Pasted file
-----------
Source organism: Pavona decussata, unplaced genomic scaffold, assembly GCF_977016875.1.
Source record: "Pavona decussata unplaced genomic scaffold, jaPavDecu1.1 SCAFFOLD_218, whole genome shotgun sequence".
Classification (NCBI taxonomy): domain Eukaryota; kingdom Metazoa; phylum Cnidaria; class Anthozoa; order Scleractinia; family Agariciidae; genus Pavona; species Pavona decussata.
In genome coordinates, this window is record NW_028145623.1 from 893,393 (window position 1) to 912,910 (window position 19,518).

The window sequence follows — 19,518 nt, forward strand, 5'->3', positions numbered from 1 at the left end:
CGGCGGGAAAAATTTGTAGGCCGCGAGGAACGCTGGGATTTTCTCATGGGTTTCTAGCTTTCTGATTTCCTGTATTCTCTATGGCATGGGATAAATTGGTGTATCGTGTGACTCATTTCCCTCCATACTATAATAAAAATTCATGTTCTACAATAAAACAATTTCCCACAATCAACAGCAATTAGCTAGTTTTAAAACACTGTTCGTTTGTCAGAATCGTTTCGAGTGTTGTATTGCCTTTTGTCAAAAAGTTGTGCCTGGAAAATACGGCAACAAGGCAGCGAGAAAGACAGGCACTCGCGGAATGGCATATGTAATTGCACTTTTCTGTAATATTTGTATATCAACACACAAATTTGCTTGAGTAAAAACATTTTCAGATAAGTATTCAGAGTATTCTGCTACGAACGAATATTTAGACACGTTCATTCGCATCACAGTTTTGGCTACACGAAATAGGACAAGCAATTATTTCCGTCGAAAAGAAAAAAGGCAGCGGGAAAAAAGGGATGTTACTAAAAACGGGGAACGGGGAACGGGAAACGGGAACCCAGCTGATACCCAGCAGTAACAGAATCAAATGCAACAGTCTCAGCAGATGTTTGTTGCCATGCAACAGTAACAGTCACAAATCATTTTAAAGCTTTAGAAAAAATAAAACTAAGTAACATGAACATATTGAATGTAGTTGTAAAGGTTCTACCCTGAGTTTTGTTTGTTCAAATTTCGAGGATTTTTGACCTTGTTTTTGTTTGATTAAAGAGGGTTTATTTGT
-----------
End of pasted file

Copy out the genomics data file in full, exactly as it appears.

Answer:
Source organism: Pavona decussata, unplaced genomic scaffold, assembly GCF_977016875.1.
Source record: "Pavona decussata unplaced genomic scaffold, jaPavDecu1.1 SCAFFOLD_218, whole genome shotgun sequence".
Classification (NCBI taxonomy): domain Eukaryota; kingdom Metazoa; phylum Cnidaria; class Anthozoa; order Scleractinia; family Agariciidae; genus Pavona; species Pavona decussata.
In genome coordinates, this window is record NW_028145623.1 from 893,393 (window position 1) to 912,910 (window position 19,518).

The window sequence follows — 19,518 nt, forward strand, 5'->3', positions numbered from 1 at the left end:
CGGCGGGAAAAATTTGTAGGCCGCGAGGAACGCTGGGATTTTCTCATGGGTTTCTAGCTTTCTGATTTCCTGTATTCTCTATGGCATGGGATAAATTGGTGTATCGTGTGACTCATTTCCCTCCATACTATAATAAAAATTCATGTTCTACAATAAAACAATTTCCCACAATCAACAGCAATTAGCTAGTTTTAAAACACTGTTCGTTTGTCAGAATCGTTTCGAGTGTTGTATTGCCTTTTGTCAAAAAGTTGTGCCTGGAAAATACGGCAACAAGGCAGCGAGAAAGACAGGCACTCGCGGAATGGCATATGTAATTGCACTTTTCTGTAATATTTGTATATCAACACACAAATTTGCTTGAGTAAAAACATTTTCAGATAAGTATTCAGAGTATTCTGCTACGAACGAATATTTAGACACGTTCATTCGCATCACAGTTTTGGCTACACGAAATAGGACAAGCAATTATTTCCGTCGAAAAGAAAAAAGGCAGCGGGAAAAAAGGGATGTTACTAAAAACGGGGAACGGGGAACGGGAAACGGGAACCCAGCTGATACCCAGCAGTAACAGAATCAAATGCAACAGTCTCAGCAGATGTTTGTTGCCATGCAACAGTAACAGTCACAAATCATTTTAAAGCTTTAGAAAAAATAAAACTAAGTAACATGAACATATTGAATGTAGTTGTAAAGGTTCTACCCTGAGTTTTGTTTGTTCAAATTTCGAGGATTTTTGACCTTGTTTTTGTTTGATTAAAGAGGGTTTATTTGT